History of Garh Panchkot
From the view point of historical facts, Alivardi Khan had become the Nawab of Bengal in April 1740 having defeated and killed Sarfiraz Khan. Rustam Jung, Sarfiraz's brother-in-law challenged Alivardi Khan but failed in his endeavours which prompted him to seek the help of the Maratha Rulers of Nagpur, Raghoji Bhonsle.
A cavalry of Maratha army was sent by Bhosle who entered Bengal through Panchet and started looting the countryside. These Maratha men were later came to be known as "Bargi's". For about 10 years they looted and plundered Bengal. It ended in the year 1751 after a settlement was reached between the Nawab of Bengal and Maratha King. During one of these encounters Garh Panckot was attacked by the "Bargi" and having defeated the King's guards they destroyed it after looting and plundering the palace. It is believed that all the 17 wives of the king committed suicide in a nearby well during the attack. Since then this place lies in ruins.
Description of the Palace
The construction of entrance to the palace, a semicircular moat, started from one end of the foothill to the other end. The only way to enter the place was by crossing the moat using a boat at the centre of the semicircle. The rest of the area was either inaccessible due to large growth of bamboo trees, a special type of bamboo trees which grew thick wild making it very difficult for intruders and a thick and high stonewall.
It did not end there; at 600 feet above in the middle of the Panchakot Hill were the guard's quarters. It was in contrast to the architecture of the palace below, as it was completely made of huge stones slabs. From what is known it was built around 600 to 700 years back; how the blocks of stones were carried to this height is not known though one can only guess from the grooves left on the stones. A series of grooves were made mostly on the surface of the stone blocks, which ran right across from top to bottom. These could have been fastened to a leather belt and then using a coir rope pulled by the workers as that was one of the ways huge boulders were moved during those days.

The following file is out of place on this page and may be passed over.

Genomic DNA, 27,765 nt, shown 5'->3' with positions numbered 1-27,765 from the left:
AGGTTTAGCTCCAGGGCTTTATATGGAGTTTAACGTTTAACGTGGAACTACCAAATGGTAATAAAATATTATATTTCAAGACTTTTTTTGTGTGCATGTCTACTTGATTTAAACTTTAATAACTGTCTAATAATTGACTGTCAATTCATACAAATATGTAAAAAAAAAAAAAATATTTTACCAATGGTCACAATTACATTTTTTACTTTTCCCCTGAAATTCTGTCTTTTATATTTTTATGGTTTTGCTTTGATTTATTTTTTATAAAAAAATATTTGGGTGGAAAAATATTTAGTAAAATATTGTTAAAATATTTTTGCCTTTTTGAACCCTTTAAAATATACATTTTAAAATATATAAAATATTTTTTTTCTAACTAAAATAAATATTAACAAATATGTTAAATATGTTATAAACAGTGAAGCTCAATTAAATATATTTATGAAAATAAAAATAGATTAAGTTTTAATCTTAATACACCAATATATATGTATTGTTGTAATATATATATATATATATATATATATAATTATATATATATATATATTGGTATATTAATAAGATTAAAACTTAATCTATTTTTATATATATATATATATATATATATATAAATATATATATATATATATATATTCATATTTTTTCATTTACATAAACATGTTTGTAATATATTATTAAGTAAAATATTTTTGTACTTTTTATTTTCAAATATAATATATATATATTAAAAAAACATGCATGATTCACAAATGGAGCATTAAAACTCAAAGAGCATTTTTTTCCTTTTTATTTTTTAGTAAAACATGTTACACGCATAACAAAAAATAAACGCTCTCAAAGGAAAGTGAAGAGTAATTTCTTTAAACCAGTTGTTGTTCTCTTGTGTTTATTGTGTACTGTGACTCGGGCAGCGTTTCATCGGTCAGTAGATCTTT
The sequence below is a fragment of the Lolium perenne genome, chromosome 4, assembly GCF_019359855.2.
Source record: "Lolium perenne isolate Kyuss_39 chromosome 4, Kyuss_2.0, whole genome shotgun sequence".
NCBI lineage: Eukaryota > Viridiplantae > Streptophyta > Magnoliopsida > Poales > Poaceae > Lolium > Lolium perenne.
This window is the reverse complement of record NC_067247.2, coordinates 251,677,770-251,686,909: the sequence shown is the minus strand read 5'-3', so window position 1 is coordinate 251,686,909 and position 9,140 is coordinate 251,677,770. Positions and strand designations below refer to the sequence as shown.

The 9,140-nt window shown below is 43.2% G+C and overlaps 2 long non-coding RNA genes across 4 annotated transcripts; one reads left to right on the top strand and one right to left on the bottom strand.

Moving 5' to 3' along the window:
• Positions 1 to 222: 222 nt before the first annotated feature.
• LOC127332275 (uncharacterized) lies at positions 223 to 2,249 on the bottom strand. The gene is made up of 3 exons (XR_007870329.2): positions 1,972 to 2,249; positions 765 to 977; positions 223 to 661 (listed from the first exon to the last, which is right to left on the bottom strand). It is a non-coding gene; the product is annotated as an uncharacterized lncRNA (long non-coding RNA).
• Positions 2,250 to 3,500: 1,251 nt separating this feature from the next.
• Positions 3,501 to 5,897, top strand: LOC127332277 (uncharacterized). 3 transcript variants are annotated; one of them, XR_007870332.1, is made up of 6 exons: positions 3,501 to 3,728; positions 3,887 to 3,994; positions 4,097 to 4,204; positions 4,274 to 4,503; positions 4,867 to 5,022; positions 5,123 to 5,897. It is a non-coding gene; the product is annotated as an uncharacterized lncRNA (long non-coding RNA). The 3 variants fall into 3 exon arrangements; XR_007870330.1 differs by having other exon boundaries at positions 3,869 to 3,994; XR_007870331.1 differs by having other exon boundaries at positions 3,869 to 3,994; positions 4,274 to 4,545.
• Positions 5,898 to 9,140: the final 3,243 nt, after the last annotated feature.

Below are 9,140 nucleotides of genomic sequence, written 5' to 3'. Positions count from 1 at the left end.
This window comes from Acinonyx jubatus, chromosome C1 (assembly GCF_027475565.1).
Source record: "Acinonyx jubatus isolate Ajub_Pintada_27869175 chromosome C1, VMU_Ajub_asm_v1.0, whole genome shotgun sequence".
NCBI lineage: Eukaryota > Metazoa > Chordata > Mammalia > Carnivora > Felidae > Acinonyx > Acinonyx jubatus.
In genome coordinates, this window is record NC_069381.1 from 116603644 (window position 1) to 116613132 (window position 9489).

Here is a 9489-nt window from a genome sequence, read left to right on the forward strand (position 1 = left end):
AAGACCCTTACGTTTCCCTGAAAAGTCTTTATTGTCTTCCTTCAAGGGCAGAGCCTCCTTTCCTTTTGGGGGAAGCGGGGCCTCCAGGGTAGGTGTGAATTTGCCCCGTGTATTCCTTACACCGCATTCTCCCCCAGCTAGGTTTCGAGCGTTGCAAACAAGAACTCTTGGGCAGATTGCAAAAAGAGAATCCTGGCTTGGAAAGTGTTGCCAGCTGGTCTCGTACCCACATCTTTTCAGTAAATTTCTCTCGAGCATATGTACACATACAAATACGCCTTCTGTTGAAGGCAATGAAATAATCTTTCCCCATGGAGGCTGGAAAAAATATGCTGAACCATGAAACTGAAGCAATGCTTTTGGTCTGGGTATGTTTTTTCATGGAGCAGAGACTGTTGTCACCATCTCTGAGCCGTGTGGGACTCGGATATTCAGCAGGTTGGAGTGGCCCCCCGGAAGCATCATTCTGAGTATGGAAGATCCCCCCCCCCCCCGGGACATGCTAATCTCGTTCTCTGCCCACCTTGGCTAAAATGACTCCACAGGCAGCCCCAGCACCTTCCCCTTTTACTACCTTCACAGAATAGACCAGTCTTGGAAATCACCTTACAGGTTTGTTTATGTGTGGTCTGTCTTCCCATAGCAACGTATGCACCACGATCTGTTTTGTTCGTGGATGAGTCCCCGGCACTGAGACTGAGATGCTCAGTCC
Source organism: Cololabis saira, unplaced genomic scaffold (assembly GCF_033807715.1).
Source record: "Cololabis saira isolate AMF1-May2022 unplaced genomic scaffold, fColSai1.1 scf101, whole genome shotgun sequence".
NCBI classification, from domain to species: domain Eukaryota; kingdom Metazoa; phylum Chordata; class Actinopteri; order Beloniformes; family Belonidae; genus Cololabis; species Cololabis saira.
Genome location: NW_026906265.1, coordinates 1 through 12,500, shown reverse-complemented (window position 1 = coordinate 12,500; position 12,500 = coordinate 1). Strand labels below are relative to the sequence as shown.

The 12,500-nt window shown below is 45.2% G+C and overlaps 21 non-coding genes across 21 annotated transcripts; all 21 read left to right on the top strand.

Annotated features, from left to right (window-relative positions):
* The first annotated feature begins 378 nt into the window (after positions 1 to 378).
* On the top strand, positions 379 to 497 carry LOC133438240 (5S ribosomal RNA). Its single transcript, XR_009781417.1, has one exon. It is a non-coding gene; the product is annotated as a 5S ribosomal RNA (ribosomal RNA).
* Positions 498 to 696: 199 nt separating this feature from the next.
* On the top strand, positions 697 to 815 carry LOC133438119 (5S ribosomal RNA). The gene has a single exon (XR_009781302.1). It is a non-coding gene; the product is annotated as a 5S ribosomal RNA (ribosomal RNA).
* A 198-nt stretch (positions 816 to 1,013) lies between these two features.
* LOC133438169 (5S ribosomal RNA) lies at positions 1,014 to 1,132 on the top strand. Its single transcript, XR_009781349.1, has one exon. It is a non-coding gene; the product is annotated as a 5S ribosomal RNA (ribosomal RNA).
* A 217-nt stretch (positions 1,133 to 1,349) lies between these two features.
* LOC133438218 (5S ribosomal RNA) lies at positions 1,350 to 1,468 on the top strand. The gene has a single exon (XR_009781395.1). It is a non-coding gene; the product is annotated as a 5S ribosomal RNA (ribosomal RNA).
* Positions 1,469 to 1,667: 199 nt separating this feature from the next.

What is fascinating is the strategic position of the guard's quarter. Spread over a 500 square meters area is more of a miniature fort surrounded by solid rock walls with only one entry point, the pyramid like hollow gate from where the entire palace below and the surroundings could be watched.
Once inside the fort, on the right as well as left there are two long and narrow rooms with small vents overlooking the plains. In the centre stands a stone temple dedicated to Lord Rama the king of Ayodhya, this signifies that it was truly a guard's quarter as more appropriately the people who guarded the area were the elite warriors and generally worshiped Lord Rama as he represented strength, courage and who had fought many wars. From the other remains one cannot ascertain the true nature of its usefulness; a hollow lions head made of stone known as the "Singh Mukh" or other artefacts mostly made of stone.
Temples of the Palace
The king was a Rajput chieftain who believed in Shaktism, although the Temples reflect his inclination towards Vaishavism. This could be due to the influence of Sri Chaitanya a proponent of Vaishavism, during that period. The two distinctive architectural styles, which are evident from the temples, are the Bishnupuri style and a much older architectural style of using stone blocks. It is believed that the Bishnupuri styled temples housed Lord Krishna and the followers were mostly vegetarians whereas the Stone Temples housed the figure of goddess Kali and the followers were non-vegetarians and also believed in animal sacrifice. This lends credence to the fact that the King was tolerant towards other beliefs as one more Jain cave can be found in the vicinity.
There is another very old stone temple, which is dedicated to Lord Rama. This could be because it is believed that most of the Hindu Kings of India were Raghu-Vanshis or descendants of Lord Rama the mythical and legendary king as per the Hindu epic Ramayana. 600 ft above sea level in the middle of Panchakot hill the guard's quarter stands as a formidable fort.
Arms and Ammunition
During those days in India, warfare was mainly fought with bows and arrows, spear, swords, daggers, cannons, etc. It was sheer strategy and numbers that mattered, not the arms. In a phased-out manner it started with sword fights. Army
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